Setting up a Buddhist Altar

At some point in the development and growth of your practice you will likely feel called to create an altar. An altar represents the physical manifestation of our practice, a reflection of our path and the objects of devotion. Giving them form makes the intangible tangible, and opens up opportunities for creating merit and connecting with what is sacred in our life in ordinary and extra-ordinary ways. 

Altars come in all shapes and sizes, from the minimalist to the ornate. This sacred setup is not just physical objects, but represents our practice of the path, a constant and gentle reminder of the path of awakening and compassion. 

Why Have an Altar?

At its core, a Buddhist altar is a representation of Buddha’s enlightened body, speech, and mind. The objects on the altar are a visual and symbolic manifestation of the qualities we aspire to develop – wisdom, compassion, generosity, and mindfulness. As practitioners, it becomes a focal point for meditation and a place for making offerings.

Choosing the Right Location

Where are you going to sit each day? 

This can change from day to day, but to get started it is beneficial to have a spot to return to. This could be a separate room, your bedroom, basement, or anywhere else that you can have ten to twenty minutes a day without distractions. Put a meditation cushion there, build a small altar, make it a sacred place, make it your own. It doesn’t need to be a whole room, it can be a corner of a room, or a spot next to the window.

No matter where you choose to place your altar, there are a few things to keep in mind:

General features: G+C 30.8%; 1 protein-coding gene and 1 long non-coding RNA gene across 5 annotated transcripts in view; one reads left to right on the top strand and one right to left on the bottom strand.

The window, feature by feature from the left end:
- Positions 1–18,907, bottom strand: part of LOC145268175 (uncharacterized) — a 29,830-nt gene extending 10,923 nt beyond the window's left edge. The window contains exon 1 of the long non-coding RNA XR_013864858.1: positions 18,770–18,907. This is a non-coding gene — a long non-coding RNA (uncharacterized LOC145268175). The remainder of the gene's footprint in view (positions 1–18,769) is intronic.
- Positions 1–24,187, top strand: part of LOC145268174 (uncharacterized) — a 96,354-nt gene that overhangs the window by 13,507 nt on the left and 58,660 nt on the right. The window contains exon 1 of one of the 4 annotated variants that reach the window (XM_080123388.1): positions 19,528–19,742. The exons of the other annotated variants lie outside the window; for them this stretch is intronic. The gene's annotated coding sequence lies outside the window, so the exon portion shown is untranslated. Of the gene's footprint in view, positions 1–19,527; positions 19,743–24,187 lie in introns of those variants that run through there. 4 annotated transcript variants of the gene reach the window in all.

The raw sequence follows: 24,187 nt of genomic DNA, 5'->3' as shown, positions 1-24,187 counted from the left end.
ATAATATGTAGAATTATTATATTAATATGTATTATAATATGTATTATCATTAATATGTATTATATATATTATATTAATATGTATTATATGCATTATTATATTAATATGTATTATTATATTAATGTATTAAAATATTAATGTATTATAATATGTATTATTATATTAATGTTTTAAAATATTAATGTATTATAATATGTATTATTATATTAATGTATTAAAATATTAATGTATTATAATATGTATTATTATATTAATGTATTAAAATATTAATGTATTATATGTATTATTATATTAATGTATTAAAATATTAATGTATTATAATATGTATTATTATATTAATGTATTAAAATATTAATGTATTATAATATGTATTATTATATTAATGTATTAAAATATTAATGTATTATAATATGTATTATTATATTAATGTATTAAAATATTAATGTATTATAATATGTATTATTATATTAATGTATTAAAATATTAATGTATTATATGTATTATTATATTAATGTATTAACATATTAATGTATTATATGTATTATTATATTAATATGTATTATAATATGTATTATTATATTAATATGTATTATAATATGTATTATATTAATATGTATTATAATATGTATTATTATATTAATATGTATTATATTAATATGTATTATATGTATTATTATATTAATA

The chosen spot for the altar should be clean, respectful, and preferably elevated above your seated head level to signify reverence.

If placed in a bedroom, the altar should be near the head of the bed, not at the foot, and positioned higher than the bed. It should not be placed on furniture used for other purposes, like a coffee table or nightstand.

Regardless of its size, the altar should be in a spot where you can sit undisturbed for meditation, ideally for ten to twenty minutes a day. This space should be made personal and special, whether it’s a whole room, a corner, or a spot next to a window.

Altar Essentials

A traditional Buddhist altar embodies the symbols of the Buddha’s enlightened body, speech, and mind. These are typically represented by:

A Statue or Image of the Buddha: Serving as the core of the altar, the Buddha image embodies all three aspects of enlightenment. This can be a statue or a picture, and it forms the central focus of the altar.

Sacred Scriptures: Symbolizing the Buddha’s enlightened speech, these scriptures are an essential element. They should be placed either at the highest point on the altar, directly above the Buddha image, or to its left (which is the Buddha’s right side).

A Stupa: Representing the Buddha’s enlightened mind, the stupa should be situated to the right of the Buddha image (to his left), or beneath the Buddha if the altar has multiple levels.

For more elaborate altars, additional elements can be included:

Other Statues or Images: These may feature root lamas, yidams (tantric deities), dakinis, and Dharma protectors. In such arrangements, the Buddha image should remain central, with other figures placed around it in a balanced manner. If you include a picture of your teachers, those should be place above the Buddha and everything else. 

Offerings: To complement these elements, traditional offerings such as seven bowls of water, flowers, incense, and candles are placed on the altar. These offerings are symbolic gestures of devotion and respect to the Three Jewels.

Remember, the arrangement and composition of your altar should reflect a sense of balance and reverence, creating a space conducive to meditation and spiritual reflection.

The Practice of Making Offerings

Making offerings on your altar is a central part of our daily practice. These offerings, which can include water, candles, and food, are symbolic representations of virtues like purity, wisdom, and generosity. It’s essential to make these offerings mindfully and with respect, recognizing the significance of these virtues on the Buddhist path.